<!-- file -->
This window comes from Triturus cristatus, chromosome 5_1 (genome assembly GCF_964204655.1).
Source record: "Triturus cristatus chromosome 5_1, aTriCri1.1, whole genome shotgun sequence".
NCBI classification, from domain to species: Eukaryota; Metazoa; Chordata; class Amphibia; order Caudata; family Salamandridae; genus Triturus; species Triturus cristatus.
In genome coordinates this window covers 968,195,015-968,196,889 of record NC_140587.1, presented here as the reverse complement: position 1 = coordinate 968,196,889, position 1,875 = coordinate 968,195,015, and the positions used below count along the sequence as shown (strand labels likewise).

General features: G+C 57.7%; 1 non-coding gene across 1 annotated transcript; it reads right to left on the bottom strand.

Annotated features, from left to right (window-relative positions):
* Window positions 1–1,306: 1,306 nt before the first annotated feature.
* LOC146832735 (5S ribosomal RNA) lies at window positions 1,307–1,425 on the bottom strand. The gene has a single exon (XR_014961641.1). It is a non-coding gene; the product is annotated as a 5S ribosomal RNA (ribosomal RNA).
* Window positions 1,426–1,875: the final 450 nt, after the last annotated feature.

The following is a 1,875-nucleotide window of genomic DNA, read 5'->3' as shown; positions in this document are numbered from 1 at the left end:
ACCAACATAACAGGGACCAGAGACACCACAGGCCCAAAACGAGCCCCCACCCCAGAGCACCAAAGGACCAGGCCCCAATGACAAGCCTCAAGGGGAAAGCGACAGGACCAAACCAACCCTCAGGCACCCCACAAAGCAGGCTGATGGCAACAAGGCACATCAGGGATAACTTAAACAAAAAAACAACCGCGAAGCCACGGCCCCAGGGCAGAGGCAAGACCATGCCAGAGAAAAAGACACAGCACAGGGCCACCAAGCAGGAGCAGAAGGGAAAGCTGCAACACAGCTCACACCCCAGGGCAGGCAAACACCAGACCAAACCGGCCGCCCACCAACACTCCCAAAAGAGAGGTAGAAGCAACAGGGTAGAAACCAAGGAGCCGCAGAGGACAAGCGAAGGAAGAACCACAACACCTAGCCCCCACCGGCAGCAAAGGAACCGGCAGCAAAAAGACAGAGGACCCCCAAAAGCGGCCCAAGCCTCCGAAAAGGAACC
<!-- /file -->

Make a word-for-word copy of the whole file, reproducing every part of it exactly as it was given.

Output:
This window comes from Triturus cristatus, chromosome 5_1 (genome assembly GCF_964204655.1).
Source record: "Triturus cristatus chromosome 5_1, aTriCri1.1, whole genome shotgun sequence".
NCBI classification, from domain to species: Eukaryota; Metazoa; Chordata; class Amphibia; order Caudata; family Salamandridae; genus Triturus; species Triturus cristatus.
In genome coordinates this window covers 968,195,015-968,196,889 of record NC_140587.1, presented here as the reverse complement: position 1 = coordinate 968,196,889, position 1,875 = coordinate 968,195,015, and the positions used below count along the sequence as shown (strand labels likewise).

General features: G+C 57.7%; 1 non-coding gene across 1 annotated transcript; it reads right to left on the bottom strand.

Annotated features, from left to right (window-relative positions):
* Window positions 1–1,306: 1,306 nt before the first annotated feature.
* LOC146832735 (5S ribosomal RNA) lies at window positions 1,307–1,425 on the bottom strand. The gene has a single exon (XR_014961641.1). It is a non-coding gene; the product is annotated as a 5S ribosomal RNA (ribosomal RNA).
* Window positions 1,426–1,875: the final 450 nt, after the last annotated feature.

The following is a 1,875-nucleotide window of genomic DNA, read 5'->3' as shown; positions in this document are numbered from 1 at the left end:
ACCAACATAACAGGGACCAGAGACACCACAGGCCCAAAACGAGCCCCCACCCCAGAGCACCAAAGGACCAGGCCCCAATGACAAGCCTCAAGGGGAAAGCGACAGGACCAAACCAACCCTCAGGCACCCCACAAAGCAGGCTGATGGCAACAAGGCACATCAGGGATAACTTAAACAAAAAAACAACCGCGAAGCCACGGCCCCAGGGCAGAGGCAAGACCATGCCAGAGAAAAAGACACAGCACAGGGCCACCAAGCAGGAGCAGAAGGGAAAGCTGCAACACAGCTCACACCCCAGGGCAGGCAAACACCAGACCAAACCGGCCGCCCACCAACACTCCCAAAAGAGAGGTAGAAGCAACAGGGTAGAAACCAAGGAGCCGCAGAGGACAAGCGAAGGAAGAACCACAACACCTAGCCCCCACCGGCAGCAAAGGAACCGGCAGCAAAAAGACAGAGGACCCCCAAAAGCGGCCCAAGCCTCCGAAAAGGAACC